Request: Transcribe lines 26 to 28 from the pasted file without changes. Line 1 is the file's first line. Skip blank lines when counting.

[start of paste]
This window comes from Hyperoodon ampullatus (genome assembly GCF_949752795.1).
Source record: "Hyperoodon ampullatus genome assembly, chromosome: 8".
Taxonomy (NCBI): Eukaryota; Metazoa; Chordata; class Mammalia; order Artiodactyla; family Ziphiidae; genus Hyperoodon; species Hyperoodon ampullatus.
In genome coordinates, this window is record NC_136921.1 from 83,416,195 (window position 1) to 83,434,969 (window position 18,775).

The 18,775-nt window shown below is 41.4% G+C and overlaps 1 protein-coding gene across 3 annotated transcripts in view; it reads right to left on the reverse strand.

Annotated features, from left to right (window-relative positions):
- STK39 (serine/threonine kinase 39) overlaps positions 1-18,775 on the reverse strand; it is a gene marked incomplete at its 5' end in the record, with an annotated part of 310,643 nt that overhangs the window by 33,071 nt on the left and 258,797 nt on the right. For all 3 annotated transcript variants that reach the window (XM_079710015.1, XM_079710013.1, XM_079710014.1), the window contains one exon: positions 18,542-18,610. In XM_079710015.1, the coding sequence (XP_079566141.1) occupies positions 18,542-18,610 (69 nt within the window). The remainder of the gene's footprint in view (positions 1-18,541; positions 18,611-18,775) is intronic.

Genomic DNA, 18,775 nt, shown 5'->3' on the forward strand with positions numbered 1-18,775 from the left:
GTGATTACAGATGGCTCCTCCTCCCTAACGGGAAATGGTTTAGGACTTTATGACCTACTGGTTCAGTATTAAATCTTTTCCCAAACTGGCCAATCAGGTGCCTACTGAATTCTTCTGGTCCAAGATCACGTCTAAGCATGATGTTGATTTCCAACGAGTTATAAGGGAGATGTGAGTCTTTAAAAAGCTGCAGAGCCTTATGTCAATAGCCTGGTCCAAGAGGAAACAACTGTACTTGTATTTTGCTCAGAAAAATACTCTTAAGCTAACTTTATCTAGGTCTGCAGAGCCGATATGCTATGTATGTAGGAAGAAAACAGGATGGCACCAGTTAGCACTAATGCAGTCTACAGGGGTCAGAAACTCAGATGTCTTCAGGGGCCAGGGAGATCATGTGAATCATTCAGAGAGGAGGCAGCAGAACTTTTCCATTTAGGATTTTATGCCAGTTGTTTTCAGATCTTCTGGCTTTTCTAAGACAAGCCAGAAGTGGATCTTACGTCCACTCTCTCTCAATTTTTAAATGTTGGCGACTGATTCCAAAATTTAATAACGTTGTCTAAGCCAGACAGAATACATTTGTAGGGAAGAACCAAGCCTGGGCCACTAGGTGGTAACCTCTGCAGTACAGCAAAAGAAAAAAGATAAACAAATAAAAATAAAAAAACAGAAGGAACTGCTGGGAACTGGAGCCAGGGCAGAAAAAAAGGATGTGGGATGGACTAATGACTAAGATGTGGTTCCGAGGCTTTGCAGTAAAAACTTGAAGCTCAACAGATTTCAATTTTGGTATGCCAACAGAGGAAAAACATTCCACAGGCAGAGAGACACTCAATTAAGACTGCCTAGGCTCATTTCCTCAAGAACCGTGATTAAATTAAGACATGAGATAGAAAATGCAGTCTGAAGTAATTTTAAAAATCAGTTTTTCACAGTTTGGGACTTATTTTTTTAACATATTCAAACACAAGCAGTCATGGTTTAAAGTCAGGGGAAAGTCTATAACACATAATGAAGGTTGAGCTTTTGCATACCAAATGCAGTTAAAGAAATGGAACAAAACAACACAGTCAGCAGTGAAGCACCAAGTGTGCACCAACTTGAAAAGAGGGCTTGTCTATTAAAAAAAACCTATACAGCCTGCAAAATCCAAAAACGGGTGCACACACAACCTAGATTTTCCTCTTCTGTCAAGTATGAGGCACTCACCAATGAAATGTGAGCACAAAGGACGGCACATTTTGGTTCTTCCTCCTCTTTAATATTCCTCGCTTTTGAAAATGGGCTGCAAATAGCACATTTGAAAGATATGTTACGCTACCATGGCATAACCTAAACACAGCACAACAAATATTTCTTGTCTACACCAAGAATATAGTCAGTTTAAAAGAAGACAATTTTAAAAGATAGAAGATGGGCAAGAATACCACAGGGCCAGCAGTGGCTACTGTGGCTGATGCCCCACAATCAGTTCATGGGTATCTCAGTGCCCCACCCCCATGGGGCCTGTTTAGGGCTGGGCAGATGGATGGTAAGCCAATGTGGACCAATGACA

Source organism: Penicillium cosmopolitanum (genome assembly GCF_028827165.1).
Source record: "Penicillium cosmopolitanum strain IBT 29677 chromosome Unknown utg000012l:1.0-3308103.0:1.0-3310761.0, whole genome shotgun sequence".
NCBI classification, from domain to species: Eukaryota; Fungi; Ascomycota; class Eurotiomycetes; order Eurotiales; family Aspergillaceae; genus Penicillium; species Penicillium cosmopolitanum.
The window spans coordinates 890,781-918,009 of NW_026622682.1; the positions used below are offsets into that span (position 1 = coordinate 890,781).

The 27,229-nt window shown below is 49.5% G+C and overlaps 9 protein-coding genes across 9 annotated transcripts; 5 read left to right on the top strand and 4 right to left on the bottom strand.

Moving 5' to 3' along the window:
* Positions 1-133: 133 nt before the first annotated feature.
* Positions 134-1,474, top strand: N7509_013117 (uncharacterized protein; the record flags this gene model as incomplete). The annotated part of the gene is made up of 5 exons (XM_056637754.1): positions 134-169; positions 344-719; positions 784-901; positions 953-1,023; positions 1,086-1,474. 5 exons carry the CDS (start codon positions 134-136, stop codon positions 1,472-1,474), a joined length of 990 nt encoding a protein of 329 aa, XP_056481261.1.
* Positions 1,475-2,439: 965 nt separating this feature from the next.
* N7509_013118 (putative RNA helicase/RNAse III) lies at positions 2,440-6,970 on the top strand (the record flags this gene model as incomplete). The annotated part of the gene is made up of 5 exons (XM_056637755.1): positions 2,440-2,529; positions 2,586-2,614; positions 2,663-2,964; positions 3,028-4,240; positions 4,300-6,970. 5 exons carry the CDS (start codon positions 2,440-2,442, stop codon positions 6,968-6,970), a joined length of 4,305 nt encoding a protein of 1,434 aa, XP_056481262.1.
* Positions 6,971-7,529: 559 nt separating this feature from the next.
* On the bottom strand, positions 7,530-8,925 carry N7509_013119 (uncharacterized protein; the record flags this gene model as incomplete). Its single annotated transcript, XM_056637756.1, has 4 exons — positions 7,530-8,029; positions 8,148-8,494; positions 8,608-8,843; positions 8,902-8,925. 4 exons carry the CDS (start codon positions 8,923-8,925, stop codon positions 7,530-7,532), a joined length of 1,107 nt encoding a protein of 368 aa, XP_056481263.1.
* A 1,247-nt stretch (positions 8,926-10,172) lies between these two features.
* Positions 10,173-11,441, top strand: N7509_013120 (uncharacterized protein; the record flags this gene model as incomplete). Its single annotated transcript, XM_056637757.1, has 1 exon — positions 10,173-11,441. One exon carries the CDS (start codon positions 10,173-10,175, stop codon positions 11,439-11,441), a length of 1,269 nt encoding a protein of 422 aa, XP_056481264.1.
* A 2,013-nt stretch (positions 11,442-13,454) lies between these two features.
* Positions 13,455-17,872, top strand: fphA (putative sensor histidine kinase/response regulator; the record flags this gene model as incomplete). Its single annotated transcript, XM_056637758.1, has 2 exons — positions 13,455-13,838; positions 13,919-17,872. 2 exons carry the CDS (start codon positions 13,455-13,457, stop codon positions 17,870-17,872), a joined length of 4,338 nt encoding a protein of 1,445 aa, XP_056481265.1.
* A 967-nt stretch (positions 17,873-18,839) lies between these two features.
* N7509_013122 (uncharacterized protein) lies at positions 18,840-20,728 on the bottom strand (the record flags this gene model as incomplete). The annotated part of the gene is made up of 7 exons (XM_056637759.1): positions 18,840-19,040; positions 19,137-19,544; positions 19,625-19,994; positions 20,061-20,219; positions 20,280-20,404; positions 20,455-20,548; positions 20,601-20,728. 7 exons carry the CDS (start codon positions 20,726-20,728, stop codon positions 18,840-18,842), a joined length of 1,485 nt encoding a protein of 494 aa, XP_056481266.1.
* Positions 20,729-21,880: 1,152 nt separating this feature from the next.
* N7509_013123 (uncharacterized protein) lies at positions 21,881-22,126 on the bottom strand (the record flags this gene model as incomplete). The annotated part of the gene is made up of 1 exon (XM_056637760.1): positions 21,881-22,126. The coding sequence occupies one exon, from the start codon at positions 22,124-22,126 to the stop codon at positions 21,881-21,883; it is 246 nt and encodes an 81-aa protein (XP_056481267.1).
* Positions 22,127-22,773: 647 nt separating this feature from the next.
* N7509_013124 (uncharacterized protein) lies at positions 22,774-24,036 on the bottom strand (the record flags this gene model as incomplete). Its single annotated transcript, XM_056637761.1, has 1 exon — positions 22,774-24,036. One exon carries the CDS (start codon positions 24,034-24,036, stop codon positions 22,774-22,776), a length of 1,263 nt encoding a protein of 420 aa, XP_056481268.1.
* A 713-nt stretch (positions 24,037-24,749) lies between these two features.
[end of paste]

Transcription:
* A 967-nt stretch (positions 17,873-18,839) lies between these two features.
* N7509_013122 (uncharacterized protein) lies at positions 18,840-20,728 on the bottom strand (the record flags this gene model as incomplete). The annotated part of the gene is made up of 7 exons (XM_056637759.1): positions 18,840-19,040; positions 19,137-19,544; positions 19,625-19,994; positions 20,061-20,219; positions 20,280-20,404; positions 20,455-20,548; positions 20,601-20,728. 7 exons carry the CDS (start codon positions 20,726-20,728, stop codon positions 18,840-18,842), a joined length of 1,485 nt encoding a protein of 494 aa, XP_056481266.1.
* Positions 20,729-21,880: 1,152 nt separating this feature from the next.